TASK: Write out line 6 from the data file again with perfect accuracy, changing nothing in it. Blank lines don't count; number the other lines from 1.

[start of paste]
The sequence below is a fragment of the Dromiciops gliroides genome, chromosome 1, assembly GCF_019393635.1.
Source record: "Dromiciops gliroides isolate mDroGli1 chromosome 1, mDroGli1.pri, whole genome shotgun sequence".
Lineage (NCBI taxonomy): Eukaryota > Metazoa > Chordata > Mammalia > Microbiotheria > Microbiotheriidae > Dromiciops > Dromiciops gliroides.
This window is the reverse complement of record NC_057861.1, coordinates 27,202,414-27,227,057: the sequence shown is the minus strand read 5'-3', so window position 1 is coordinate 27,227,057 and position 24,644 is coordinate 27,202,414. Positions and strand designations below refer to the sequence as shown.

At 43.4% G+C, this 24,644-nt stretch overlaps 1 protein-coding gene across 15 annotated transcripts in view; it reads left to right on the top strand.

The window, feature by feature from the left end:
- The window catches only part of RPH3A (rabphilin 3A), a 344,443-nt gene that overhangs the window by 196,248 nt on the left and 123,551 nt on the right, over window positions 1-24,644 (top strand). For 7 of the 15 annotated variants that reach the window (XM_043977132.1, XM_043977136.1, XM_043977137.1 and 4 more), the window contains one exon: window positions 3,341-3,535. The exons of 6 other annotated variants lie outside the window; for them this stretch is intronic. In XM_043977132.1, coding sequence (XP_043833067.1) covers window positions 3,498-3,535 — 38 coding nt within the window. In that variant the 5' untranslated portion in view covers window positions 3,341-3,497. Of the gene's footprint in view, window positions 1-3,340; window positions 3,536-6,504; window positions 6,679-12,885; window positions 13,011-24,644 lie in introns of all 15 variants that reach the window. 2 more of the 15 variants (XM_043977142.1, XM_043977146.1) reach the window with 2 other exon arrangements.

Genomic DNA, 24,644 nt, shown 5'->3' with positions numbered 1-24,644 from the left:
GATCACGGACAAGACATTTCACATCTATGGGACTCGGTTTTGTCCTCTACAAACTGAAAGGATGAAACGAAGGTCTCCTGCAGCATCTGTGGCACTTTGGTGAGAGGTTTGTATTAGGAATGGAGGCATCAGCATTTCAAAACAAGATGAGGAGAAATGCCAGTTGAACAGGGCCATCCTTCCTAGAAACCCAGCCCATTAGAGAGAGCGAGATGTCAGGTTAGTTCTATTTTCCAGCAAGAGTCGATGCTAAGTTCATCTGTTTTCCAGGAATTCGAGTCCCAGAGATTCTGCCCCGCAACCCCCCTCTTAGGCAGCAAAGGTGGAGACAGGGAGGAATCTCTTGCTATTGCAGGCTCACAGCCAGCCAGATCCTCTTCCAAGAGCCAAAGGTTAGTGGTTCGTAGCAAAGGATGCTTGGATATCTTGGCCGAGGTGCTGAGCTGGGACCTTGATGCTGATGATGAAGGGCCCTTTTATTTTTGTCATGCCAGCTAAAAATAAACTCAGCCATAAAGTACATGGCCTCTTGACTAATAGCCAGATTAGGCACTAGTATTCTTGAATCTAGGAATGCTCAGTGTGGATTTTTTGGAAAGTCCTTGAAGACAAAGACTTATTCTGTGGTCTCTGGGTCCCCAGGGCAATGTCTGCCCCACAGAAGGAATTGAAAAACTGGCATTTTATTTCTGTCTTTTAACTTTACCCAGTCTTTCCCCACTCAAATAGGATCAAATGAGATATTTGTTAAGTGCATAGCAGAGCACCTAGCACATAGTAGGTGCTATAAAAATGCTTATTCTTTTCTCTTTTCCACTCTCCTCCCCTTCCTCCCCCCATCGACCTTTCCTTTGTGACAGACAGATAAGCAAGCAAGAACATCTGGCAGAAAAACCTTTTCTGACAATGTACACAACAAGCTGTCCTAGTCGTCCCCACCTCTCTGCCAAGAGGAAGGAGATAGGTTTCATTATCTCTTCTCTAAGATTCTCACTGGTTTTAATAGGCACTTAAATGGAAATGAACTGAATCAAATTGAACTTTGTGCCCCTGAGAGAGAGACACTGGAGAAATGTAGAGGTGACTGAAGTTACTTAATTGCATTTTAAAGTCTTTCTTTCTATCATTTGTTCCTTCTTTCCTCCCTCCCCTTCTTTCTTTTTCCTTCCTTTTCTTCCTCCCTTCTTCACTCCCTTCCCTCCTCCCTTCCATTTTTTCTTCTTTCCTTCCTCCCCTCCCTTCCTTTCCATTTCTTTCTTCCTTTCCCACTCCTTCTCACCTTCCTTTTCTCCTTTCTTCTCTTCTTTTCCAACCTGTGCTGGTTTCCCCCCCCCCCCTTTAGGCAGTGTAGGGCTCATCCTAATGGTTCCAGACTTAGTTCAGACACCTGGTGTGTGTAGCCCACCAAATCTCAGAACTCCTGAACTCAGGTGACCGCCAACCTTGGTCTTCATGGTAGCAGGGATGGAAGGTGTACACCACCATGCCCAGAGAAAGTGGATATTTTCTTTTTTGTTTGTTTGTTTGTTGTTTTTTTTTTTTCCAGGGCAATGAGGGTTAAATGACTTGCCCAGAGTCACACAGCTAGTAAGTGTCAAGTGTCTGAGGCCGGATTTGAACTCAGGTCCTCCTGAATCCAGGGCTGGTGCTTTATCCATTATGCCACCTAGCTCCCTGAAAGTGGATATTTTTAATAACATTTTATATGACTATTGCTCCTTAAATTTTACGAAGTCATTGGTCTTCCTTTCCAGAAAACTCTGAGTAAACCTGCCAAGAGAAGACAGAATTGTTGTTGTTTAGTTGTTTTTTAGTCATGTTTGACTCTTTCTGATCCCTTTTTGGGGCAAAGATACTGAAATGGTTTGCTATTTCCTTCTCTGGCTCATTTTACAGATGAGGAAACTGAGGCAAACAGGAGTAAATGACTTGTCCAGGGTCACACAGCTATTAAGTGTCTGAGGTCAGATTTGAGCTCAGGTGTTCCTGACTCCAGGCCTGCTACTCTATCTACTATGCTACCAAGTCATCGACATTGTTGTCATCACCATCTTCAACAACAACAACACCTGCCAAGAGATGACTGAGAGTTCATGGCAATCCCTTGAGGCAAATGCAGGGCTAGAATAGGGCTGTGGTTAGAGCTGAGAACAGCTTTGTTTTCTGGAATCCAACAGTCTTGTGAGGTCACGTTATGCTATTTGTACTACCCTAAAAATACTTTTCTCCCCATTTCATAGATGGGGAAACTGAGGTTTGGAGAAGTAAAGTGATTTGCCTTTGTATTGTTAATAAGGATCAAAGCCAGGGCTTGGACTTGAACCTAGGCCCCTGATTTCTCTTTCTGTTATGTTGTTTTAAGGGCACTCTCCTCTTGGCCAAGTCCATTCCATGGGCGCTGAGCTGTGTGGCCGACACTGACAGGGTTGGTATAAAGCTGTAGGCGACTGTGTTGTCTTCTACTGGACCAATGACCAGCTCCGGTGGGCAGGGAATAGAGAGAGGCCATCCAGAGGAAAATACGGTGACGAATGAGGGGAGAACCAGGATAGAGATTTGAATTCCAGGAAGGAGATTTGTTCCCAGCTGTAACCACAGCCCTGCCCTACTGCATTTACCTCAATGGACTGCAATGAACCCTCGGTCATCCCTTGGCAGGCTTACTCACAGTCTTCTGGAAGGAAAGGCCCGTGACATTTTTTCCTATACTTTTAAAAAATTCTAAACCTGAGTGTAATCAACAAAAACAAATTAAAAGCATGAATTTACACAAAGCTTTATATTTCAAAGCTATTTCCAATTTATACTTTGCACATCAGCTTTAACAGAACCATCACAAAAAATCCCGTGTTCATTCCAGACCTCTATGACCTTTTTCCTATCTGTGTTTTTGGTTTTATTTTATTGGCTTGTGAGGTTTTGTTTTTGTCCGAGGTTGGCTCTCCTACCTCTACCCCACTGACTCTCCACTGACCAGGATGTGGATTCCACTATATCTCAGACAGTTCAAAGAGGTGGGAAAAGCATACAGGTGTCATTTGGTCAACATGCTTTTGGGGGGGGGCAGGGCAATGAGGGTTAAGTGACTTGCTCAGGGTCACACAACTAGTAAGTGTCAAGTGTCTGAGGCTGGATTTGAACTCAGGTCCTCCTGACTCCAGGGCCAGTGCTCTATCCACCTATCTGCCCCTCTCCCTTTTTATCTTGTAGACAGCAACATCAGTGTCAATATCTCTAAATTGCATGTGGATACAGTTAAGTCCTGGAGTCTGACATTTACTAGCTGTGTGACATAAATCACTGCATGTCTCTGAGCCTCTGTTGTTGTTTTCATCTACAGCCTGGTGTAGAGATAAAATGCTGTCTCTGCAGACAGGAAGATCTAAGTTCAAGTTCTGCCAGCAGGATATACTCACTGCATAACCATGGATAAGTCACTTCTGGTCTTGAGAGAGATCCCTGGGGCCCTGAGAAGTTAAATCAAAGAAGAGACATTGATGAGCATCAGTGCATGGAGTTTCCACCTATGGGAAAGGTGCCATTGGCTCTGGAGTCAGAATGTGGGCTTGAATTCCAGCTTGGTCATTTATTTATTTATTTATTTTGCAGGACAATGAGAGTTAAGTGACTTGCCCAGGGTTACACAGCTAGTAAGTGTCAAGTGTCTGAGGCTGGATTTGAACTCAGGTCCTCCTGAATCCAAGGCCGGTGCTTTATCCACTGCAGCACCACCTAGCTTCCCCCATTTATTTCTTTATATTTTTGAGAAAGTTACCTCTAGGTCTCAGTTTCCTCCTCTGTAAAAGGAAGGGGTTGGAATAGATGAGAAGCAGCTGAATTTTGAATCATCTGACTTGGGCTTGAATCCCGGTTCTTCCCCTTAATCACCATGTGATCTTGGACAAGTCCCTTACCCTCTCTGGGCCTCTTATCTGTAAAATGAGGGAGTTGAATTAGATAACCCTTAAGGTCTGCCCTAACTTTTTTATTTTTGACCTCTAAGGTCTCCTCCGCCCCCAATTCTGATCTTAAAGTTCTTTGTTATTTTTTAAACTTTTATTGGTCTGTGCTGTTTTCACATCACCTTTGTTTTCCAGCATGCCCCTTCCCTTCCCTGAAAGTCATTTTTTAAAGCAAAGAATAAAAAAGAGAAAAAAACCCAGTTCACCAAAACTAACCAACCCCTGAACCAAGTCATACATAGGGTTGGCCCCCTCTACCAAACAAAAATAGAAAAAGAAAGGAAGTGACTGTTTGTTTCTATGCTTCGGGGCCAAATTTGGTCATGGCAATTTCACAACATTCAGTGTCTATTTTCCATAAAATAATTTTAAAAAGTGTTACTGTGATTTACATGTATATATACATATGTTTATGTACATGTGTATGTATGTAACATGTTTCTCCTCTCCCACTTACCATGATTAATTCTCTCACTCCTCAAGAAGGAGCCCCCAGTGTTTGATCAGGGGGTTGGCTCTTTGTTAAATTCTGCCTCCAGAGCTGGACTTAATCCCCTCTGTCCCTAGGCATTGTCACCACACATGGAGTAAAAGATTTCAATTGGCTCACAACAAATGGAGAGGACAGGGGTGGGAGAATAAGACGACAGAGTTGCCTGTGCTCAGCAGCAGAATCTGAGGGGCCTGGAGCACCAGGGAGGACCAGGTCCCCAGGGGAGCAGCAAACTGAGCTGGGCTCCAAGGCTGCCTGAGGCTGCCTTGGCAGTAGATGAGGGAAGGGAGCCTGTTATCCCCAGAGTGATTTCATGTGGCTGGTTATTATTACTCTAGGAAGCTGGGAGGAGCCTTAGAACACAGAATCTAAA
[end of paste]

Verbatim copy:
The window, feature by feature from the left end: